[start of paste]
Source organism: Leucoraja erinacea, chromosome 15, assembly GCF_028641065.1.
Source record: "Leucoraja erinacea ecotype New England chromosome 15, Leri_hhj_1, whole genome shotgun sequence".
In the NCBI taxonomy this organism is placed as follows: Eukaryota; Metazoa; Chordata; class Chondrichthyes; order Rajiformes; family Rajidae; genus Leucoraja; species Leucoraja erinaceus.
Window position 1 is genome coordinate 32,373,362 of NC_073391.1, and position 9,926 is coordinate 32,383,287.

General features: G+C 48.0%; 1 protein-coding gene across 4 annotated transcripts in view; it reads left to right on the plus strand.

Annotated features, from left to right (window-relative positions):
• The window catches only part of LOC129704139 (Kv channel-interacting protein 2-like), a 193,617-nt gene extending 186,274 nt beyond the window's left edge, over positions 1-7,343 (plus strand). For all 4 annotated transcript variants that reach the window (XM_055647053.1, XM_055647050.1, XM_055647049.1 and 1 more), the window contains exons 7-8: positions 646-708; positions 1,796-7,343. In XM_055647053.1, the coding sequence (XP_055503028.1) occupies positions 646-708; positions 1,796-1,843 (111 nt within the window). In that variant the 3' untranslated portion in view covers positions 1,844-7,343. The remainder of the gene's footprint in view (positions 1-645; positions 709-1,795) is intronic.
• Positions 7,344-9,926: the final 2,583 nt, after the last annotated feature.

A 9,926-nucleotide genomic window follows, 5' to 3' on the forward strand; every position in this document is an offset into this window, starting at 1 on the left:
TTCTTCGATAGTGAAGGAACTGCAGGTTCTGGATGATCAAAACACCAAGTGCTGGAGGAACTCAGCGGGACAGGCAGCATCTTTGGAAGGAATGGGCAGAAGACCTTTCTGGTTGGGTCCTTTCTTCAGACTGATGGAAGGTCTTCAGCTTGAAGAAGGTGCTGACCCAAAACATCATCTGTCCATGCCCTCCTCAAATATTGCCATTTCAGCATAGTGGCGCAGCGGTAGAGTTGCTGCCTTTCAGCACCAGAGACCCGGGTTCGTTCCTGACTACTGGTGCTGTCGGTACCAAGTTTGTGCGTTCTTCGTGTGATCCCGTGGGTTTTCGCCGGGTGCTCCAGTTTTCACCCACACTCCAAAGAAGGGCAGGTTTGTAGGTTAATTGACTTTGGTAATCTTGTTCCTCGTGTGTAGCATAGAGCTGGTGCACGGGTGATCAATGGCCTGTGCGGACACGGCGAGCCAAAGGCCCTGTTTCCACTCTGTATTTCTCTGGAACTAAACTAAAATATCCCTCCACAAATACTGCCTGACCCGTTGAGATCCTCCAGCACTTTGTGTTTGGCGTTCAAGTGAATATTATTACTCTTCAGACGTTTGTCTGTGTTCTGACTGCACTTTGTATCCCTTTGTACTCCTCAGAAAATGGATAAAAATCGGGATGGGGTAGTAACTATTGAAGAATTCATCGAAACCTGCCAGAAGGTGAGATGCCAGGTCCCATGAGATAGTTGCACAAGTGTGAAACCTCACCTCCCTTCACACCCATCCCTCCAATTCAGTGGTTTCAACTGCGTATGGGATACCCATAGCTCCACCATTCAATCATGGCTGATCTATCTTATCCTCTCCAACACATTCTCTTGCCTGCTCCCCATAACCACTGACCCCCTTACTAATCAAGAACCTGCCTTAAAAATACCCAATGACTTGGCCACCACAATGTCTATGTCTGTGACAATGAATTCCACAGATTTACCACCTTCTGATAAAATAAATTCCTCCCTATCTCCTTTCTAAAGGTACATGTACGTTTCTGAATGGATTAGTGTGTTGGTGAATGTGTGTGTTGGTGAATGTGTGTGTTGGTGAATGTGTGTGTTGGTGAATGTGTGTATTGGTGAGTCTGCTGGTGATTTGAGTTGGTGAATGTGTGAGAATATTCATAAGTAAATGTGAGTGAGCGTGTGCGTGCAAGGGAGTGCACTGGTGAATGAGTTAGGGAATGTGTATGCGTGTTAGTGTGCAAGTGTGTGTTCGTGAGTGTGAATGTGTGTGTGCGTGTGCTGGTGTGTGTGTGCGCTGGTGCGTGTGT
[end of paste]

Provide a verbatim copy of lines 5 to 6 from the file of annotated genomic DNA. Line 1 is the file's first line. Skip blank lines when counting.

General features: G+C 48.0%; 1 protein-coding gene across 4 annotated transcripts in view; it reads left to right on the plus strand.

Annotated features, from left to right (window-relative positions):